Dear VIPUL: INR... stands for International...something... it is the international standard for measuring the thickness or thinness of your blood....the lower the number the thicker the blood is and the stronger the chances of a blood clot.. the higher the number the thinner the blood is and the lesser the chance of cloting...most heart patients should have an INR of 2-3 I think with 2.5 being ideal.. however some patients need to be thinned to 3or so.. i think they usually have artifical heart valves..Did they tell your father that the food he eats effects the blood and the test results.. the more dark green vegetables he eats.. the lower his number will go .. so if he eats alot of salads, green beans and such it will effect the out come.. he needs to be consistent with what he eats..you dont want the blood too thin... if you were to have an accident you could bleed to death... and you dont want it too thick if your a heart patient... because thick blood clots much easier and can cause a stroke or heart attack.. Im not in the medical field but I think what i told you is pretty close to correct... hope this helps/... Claytex
International Normalized Ratio (INR) is a blood test that helps determine the right warfarin dose for you.
The INR tells us how much warfarin is in your bloodstream and is a measure of how fast your blood clots.
A high INR means you are more likely to bleed (your blood does not clot very fast).
A low INR means you are more likely to form a clot (your blood clots very fast).
All patients will have an INR goal depending on their medical condition(s).
Warfarin is a medication that requires careful and frequent monitoring to make sure that you are being adequately treated, but not over- or under-treated. If you have too much warfarin in your body, you may be at risk for bleeding. If you have too little warfarin in your body, you may be at risk for forming dangerous blood clots. Medications, food and alcohol can also interfere with warfarin, making close monitoring even more important.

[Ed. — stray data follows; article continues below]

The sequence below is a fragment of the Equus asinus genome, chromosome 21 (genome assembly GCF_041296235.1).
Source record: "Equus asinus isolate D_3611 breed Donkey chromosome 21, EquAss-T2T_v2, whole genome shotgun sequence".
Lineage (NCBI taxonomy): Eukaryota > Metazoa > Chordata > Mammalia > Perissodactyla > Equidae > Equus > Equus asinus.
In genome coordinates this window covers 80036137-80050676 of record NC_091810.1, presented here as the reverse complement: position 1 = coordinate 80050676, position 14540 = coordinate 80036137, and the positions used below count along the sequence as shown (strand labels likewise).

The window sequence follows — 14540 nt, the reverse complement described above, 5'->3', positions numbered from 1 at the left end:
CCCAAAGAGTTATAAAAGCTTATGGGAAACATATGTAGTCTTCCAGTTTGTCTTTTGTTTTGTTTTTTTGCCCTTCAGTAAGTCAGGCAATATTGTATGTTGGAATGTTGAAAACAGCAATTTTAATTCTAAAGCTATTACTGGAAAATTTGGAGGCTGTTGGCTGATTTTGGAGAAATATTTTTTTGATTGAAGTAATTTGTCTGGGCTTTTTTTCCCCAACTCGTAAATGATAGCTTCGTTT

Warfarin is taken once daily at the same time every day, preferably in the evening, with or without food.
Many drugs can potentially interfere with warfarin and may cause your INR to change, putting you at risk for bleeding or a clot. These drugs include prescription medications, over-the-counter medications (like aspirin, ibuprofen, naproxen), and dietary and herbal supplements. They should be avoided unless otherwise directed by health provider.
The amount of vitamin K in your diet may affect your response to warfarin. Certain foods (like green, leafy vegetables) have high amounts of vitamin K and can decrease your INR. You do not have to avoid foods high in vitamin K, but it is very important to try to maintain a consistent diet every week.
Alcohol use also may affect your response to warfarin. Excessive use can lead to a sharp rise in your INR. It is best to avoid alcohol while you are taking warfarin.
I have been on warfarin for 6 months now for DVT, my INR should be between 2-3. It has been quite stable.
Make sure your Father keeps a check on his diet. Consistency is everything when taking Warfarin.
Stress, sleep changes, diet, other medication, even the time of day that the blood is taken can all affect the INR level. So again the word is consistency.
INR is a measurement of blood which shows the time it takes for a clot to form. i.e. how thick the blood is. people who have heart problems and are at risk of blood clots causing stroke or heart attack are prescribed medication like warfarin to lessen the risk by increasing the clotting time. An INR of between 2-3 is what the doctors usually aim for...
Copyright 1994-2016MedHelp International.All rights reserved. MedHelp is a division of Aptus Health.
The Content on this Site is presented in a summary fashion, and is intended to be used for educational and entertainment purposes only. It is not intended to be and should not be interpreted as medical advice or a diagnosis of any health or fitness problem, condition or disease; or a recommendation for a specific test, doctor, care provider, procedure, treatment plan, product, or course of action. Med Help International, Inc. is not a medical or healthcare provider and your use of this Site does not create a doctor / patient relationship. We disclaim all responsibility for the professional qualifications and licensing of, and services provided by, any physician or other health providers posting on or otherwise referred to on this Site and/or any Third Party Site. Never disregard the medical advice of your physician or health professional, or delay in seeking such advice, because of something you read on this Site. We offer this Site AS IS and without any warranties. By using this Site you agree to the following Terms and Conditions. If you think you may have a medical emergency, call your physician or 911 immediately.